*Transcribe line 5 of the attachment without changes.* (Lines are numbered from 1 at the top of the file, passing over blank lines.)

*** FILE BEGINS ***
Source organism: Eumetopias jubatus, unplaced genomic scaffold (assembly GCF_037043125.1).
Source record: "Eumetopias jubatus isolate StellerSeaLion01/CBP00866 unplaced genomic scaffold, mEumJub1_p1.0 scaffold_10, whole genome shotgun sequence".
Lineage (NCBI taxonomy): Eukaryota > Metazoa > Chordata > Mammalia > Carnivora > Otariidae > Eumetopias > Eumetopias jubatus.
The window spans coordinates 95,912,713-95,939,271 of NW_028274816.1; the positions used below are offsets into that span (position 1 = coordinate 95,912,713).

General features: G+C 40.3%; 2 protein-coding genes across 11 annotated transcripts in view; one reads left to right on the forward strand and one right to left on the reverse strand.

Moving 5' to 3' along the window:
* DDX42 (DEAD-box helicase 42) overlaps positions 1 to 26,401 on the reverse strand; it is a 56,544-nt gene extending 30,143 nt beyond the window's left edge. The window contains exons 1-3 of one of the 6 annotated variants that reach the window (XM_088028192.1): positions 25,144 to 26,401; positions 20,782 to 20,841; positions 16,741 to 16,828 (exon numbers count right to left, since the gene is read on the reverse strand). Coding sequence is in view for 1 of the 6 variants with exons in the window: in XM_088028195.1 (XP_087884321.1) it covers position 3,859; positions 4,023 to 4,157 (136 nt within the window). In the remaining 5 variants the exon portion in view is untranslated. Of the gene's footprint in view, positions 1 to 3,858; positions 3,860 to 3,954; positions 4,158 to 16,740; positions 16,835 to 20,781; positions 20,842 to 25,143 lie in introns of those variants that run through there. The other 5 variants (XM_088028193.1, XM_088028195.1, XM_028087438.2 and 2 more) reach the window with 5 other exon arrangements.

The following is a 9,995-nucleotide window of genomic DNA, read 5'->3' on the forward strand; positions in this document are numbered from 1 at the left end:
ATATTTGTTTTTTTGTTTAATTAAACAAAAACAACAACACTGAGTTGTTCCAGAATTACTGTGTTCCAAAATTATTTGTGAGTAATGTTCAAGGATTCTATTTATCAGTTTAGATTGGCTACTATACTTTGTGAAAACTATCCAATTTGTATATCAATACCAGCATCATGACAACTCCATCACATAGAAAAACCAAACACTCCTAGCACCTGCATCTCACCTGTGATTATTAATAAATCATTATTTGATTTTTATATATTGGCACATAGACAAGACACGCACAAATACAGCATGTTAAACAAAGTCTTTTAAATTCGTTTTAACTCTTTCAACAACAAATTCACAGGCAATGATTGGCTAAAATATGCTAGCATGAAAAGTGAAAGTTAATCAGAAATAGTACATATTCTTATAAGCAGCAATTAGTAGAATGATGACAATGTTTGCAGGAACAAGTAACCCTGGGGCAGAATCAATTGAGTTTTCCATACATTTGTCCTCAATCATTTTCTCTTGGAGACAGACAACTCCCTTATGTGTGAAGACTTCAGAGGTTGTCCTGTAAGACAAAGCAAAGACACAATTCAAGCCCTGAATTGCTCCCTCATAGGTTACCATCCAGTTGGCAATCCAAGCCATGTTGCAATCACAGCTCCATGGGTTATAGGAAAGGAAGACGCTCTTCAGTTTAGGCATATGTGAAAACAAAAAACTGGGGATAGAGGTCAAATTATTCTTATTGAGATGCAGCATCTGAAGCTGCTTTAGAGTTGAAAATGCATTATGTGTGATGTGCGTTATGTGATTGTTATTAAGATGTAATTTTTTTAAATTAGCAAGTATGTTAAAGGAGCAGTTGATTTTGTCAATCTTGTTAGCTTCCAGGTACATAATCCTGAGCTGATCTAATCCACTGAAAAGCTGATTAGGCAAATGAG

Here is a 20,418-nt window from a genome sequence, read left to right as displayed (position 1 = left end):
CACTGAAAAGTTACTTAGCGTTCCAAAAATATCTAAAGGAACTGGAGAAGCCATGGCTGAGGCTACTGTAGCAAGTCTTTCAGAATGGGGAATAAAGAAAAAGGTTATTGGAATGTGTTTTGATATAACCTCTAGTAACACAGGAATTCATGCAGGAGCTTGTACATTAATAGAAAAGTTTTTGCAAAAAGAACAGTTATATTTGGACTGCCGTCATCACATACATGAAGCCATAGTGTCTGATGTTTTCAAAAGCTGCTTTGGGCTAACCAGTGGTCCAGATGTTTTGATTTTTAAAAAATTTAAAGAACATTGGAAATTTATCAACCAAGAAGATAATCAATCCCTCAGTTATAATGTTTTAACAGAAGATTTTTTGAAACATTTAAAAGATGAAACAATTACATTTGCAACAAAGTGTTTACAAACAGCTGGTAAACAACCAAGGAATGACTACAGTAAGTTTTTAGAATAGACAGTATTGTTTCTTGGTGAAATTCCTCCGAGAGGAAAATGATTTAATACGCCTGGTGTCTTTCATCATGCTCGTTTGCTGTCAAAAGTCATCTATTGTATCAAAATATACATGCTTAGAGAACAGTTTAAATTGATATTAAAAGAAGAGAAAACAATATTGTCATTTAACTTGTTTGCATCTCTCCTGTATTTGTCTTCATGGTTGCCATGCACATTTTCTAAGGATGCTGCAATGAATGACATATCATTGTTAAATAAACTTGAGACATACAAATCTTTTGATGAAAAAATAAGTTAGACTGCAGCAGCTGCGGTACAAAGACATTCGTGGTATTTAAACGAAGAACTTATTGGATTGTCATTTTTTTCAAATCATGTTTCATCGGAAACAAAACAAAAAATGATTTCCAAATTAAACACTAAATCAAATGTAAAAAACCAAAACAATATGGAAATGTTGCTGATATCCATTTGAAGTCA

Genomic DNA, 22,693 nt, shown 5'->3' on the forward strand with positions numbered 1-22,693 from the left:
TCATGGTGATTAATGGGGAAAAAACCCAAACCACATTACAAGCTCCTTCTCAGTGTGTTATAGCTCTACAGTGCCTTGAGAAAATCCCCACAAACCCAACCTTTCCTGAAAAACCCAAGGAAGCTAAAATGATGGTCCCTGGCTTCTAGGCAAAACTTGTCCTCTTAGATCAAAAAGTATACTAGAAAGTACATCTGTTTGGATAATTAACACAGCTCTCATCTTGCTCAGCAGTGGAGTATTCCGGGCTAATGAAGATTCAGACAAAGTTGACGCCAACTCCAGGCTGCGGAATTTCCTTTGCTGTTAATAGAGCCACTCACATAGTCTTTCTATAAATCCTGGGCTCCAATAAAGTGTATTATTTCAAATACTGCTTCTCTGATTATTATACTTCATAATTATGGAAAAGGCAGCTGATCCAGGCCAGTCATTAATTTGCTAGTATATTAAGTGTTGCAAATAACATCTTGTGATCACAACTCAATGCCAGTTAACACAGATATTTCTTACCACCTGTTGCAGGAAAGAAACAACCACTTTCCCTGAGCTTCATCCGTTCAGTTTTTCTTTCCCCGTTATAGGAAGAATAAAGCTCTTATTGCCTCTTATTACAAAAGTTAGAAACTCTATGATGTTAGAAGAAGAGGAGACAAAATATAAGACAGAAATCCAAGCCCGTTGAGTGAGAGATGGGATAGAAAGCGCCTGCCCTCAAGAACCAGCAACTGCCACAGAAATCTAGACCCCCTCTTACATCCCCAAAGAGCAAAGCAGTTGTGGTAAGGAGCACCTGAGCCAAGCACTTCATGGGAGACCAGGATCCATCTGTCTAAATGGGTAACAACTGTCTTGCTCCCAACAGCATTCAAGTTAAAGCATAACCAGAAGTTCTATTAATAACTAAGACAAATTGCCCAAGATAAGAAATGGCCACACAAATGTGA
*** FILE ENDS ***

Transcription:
General features: G+C 40.3%; 2 protein-coding genes across 11 annotated transcripts in view; one reads left to right on the forward strand and one right to left on the reverse strand.